Fun times.

About Darren Rowse

Darren Rowse is the founder and editor of ProBlogger Blog Tips and Digital Photography School. Learn more about him here and connect with him on Twitter, Facebook, Google+ and LinkedIn.

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Comments

  1. Ohad says:

    Darren,
    This is the first time I’ve seen a fellow blogger publish his traffic sources and how they affect the blog’s success in measures such as subscribers and ad clicks. Your post was very interesting to me and got me thinking that I need better tracking tools to manage my site.

    Which tools are you using?

  2. John says:

    Cool info. Makes sense, I guess; Digg and Boing being more or less hype machines, whereas Null is a real actual blog.

  3. Could you tell us how you went about contacting the photographers whose pics you used in the piece, did you just email them?

    Many thanks

    Craig

  4. Jon says:

    As for click values, it is not uncommon for them to drop for the last couple days of a month, as advertiser budgets run out. Then when the new month starts they may spring up again. Not sure if this is the pattern you were seeing but it may be the calendar that was accounting for the fluxuations rather than the traffic source.

  5. Jim Logan says:

    Thanks for sharing the information. I believe the most valuable tidbit you imparted is this…the power that a single post can have to drive traffic and how a series of links feeding one another can keep it going for a length of time.

    There is a lot of talk about frequency in posting. And for good reason.

    But the power of one great post is under-talked. Quality wins.

  6. Great blog as usual, I especially like your inherent modesty in the face of some serious rock star attention.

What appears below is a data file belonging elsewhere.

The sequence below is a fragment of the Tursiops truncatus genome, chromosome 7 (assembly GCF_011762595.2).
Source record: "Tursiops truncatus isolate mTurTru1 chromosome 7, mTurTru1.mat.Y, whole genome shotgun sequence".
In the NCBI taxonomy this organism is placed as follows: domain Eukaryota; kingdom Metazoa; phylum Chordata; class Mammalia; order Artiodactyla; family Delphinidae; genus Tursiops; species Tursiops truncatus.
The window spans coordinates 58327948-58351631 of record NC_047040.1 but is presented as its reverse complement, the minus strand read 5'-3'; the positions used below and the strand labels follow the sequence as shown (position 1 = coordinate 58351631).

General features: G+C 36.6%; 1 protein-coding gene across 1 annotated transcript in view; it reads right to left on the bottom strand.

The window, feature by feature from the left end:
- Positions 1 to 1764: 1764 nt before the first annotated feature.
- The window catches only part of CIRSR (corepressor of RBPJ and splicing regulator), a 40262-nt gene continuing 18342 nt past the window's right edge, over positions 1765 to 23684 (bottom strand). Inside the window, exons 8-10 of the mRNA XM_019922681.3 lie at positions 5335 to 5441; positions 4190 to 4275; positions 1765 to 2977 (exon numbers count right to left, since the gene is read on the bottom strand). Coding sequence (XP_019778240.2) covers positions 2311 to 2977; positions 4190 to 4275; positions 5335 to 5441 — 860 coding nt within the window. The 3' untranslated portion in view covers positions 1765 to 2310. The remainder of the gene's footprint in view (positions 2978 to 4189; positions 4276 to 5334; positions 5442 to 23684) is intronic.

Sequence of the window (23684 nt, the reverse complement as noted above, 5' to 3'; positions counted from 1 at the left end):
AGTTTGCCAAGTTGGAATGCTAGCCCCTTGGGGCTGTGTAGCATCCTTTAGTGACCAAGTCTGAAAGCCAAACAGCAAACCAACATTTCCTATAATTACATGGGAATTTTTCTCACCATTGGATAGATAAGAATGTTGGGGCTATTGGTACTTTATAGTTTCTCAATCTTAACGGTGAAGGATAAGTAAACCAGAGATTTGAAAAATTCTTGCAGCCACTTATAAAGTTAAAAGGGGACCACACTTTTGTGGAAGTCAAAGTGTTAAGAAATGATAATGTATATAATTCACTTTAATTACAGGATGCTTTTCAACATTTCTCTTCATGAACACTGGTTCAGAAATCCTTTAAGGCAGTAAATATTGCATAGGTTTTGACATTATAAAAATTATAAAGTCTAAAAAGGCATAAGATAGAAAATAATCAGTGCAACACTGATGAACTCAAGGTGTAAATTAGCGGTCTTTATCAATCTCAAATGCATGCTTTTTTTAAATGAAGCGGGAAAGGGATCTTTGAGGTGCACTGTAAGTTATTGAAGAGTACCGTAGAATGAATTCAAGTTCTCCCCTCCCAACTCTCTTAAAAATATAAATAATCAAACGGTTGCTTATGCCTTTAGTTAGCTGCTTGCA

But this leads me to a question. What is to stop a blogger (and this is in no way an accusation just hypothetical) from just pretending to be doing amazing things (especially offline things that are hard for online users to monitor)?

    I mean I read a certain personal development blog, and again no accusation, but I could start a similar blog and pretend to be doing all kinds of cool super-self-disciplined stuff – who, apart from my missus, would know?

    Just a cheeky thought – maybe I should start the “Hey kids look! I can FLY! blog”

    anyway, Best…

  7. Darren Rowse says:

    Ohad – Most of these stats came from a combination of Sitemeter and AW stats

    Seamus – I guess there\’s nothing to stop someone blogging falsely, although I\’m pretty sure it would be difficult to sustain. I find blogging tiring enough when I\’m being myself let alone trying to be something that I\’m not. I guess what I\’d say is that over time a blogger\’s true character comes out and people work out whether they are telling the truth or not by whether their story is consistant and whether the \’expertise\’ that they say they have is actually backed up by being good information that works.

  8. drew says:

    I’ve noticed the same exact thing with my sites. Digg, fark, etc will throw a huge amount of traffic at your blog, however the traffic is worth only a very small amount per visitor. Links from topic-related sites have easily 10 to 100 times the value per visitor that they drive to your site.

    For example, recently one of our blog posts made the front page on digg:
    http://digg.com/gaming_news/Looking_for_a_college_Choose_based_on_who_plays_the_most_Warcraft_
    However the users left quickly and in general did not return. The CPM for the digg visitors was approximately 20% that of our normal visitors.

    However when our main site was posted to the official World of Warcraft website, the visitors not only maintained our usual CPM, but many became regular visitors.

  9. Peter Cooper says:

    There’s definitely a gulf between different types of visitors. I get lots of clicks from people coming in to post archives directly via Google, yet NONE (whenever I’ve tested) from regular visitors / front page visitors. I quite like it this way though.

    Seamus: There have been a few interesting blogs built around that concept. They were fiction passing off as reality. They were eventually found out, of course.